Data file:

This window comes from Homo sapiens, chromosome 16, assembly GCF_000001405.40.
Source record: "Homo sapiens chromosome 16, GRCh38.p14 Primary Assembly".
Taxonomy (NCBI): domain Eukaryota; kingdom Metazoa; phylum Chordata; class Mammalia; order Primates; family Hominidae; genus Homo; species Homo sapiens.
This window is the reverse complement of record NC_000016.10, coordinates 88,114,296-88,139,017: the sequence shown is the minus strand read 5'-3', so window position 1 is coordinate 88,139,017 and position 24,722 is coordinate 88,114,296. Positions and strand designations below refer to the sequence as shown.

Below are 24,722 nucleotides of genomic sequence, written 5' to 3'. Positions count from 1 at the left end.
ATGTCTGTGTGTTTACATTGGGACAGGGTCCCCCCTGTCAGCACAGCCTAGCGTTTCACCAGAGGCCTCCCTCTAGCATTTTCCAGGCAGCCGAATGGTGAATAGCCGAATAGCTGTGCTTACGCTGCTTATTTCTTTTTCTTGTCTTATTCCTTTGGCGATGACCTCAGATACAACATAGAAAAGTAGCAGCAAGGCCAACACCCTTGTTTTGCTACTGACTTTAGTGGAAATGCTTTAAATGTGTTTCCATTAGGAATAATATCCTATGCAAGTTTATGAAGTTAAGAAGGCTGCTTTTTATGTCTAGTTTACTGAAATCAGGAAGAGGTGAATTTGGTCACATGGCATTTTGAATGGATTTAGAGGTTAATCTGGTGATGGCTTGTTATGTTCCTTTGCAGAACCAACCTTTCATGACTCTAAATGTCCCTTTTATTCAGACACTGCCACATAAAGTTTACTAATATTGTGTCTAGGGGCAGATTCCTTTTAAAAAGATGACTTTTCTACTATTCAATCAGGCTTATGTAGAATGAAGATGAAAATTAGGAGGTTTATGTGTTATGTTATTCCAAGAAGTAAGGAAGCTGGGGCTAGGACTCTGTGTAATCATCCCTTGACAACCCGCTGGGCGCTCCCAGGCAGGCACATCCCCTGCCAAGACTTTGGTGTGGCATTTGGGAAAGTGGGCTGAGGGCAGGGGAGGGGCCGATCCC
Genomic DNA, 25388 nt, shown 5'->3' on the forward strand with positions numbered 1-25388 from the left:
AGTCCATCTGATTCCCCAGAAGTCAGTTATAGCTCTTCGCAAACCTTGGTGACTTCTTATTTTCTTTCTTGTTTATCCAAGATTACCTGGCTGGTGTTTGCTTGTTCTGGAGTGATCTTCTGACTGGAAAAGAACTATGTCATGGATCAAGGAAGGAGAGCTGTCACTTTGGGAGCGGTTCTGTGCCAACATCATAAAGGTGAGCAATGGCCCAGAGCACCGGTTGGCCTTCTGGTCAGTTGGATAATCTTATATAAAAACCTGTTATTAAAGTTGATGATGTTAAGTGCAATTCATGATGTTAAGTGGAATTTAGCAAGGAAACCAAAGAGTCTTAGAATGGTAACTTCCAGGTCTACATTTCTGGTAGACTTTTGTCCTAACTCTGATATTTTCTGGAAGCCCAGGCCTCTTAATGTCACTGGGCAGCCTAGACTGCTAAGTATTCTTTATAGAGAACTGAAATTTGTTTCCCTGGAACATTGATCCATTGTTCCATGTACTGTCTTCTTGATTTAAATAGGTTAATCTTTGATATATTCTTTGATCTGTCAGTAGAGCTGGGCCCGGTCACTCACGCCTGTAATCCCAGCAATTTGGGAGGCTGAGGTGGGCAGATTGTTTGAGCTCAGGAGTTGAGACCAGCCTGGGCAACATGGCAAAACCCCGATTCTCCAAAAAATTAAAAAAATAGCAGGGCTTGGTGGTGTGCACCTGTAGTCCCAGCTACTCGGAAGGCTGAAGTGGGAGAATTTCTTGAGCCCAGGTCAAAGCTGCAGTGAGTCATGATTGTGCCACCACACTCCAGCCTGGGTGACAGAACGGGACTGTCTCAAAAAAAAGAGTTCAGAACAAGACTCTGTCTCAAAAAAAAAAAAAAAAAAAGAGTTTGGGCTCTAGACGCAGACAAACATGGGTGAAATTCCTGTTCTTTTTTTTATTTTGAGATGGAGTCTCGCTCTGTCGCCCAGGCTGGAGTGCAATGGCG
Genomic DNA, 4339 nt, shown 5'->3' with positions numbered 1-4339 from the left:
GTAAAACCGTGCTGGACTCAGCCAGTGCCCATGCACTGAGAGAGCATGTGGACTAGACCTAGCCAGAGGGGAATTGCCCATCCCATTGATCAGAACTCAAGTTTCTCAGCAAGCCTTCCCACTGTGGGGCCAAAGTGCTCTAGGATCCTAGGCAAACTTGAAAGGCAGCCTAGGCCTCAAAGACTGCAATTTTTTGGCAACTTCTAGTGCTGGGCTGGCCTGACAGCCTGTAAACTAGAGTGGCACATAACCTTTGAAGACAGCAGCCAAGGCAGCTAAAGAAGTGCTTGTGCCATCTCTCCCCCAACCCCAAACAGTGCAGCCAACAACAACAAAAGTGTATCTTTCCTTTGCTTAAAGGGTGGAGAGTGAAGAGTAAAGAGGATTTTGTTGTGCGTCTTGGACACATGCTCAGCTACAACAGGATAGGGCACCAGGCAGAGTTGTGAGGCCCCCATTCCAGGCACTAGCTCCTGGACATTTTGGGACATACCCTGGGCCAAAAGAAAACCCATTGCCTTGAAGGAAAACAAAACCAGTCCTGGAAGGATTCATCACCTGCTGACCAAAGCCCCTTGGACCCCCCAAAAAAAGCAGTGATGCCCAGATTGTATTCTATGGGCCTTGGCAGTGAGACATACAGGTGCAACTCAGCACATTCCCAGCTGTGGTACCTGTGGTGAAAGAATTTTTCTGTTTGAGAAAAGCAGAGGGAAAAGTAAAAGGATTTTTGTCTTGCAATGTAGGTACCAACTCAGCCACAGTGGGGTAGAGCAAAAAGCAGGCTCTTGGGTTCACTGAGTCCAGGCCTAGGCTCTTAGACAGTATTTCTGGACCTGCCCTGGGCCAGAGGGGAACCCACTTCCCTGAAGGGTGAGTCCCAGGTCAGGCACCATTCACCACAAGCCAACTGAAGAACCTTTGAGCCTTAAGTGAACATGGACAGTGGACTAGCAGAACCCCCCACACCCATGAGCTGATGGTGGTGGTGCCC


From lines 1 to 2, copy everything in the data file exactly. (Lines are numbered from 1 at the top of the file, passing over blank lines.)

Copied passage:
This window comes from Homo sapiens, chromosome 16, assembly GCF_000001405.40.
Source record: "Homo sapiens chromosome 16, GRCh38.p14 Primary Assembly".